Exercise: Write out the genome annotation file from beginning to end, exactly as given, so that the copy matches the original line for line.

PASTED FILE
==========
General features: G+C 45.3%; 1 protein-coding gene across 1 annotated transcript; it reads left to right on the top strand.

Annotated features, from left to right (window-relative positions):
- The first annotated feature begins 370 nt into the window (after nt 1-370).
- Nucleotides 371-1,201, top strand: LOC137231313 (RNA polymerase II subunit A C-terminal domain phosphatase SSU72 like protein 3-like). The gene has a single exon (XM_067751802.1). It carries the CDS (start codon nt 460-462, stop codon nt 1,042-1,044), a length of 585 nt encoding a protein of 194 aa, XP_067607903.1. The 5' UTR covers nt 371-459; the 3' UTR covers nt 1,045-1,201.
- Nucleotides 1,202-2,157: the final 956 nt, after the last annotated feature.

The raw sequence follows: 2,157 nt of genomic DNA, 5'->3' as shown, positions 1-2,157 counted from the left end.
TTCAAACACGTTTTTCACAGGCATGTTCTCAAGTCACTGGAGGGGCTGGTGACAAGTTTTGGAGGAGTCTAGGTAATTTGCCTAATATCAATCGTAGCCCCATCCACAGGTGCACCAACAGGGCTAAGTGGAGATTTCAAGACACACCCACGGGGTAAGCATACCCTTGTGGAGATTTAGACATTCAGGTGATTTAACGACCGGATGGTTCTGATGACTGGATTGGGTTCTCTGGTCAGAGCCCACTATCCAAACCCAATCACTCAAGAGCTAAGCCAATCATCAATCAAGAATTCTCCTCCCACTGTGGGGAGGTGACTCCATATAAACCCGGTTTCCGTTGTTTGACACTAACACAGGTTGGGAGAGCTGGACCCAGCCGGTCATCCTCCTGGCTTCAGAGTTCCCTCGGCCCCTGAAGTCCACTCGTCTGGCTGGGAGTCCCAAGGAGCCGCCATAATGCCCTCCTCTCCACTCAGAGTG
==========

General features: G+C 45.3%; 1 protein-coding gene across 1 annotated transcript; it reads left to right on the top strand.

Annotated features, from left to right (window-relative positions):
- The first annotated feature begins 370 nt into the window (after nt 1-370).
- Nucleotides 371-1,201, top strand: LOC137231313 (RNA polymerase II subunit A C-terminal domain phosphatase SSU72 like protein 3-like). The gene has a single exon (XM_067751802.1). It carries the CDS (start codon nt 460-462, stop codon nt 1,042-1,044), a length of 585 nt encoding a protein of 194 aa, XP_067607903.1. The 5' UTR covers nt 371-459; the 3' UTR covers nt 1,045-1,201.
- Nucleotides 1,202-2,157: the final 956 nt, after the last annotated feature.

The raw sequence follows: 2,157 nt of genomic DNA, 5'->3' as shown, positions 1-2,157 counted from the left end.
TTCAAACACGTTTTTCACAGGCATGTTCTCAAGTCACTGGAGGGGCTGGTGACAAGTTTTGGAGGAGTCTAGGTAATTTGCCTAATATCAATCGTAGCCCCATCCACAGGTGCACCAACAGGGCTAAGTGGAGATTTCAAGACACACCCACGGGGTAAGCATACCCTTGTGGAGATTTAGACATTCAGGTGATTTAACGACCGGATGGTTCTGATGACTGGATTGGGTTCTCTGGTCAGAGCCCACTATCCAAACCCAATCACTCAAGAGCTAAGCCAATCATCAATCAAGAATTCTCCTCCCACTGTGGGGAGGTGACTCCATATAAACCCGGTTTCCGTTGTTTGACACTAACACAGGTTGGGAGAGCTGGACCCAGCCGGTCATCCTCCTGGCTTCAGAGTTCCCTCGGCCCCTGAAGTCCACTCGTCTGGCTGGGAGTCCCAAGGAGCCGCCATAATGCCCTCCTCTCCACTCAGAGTG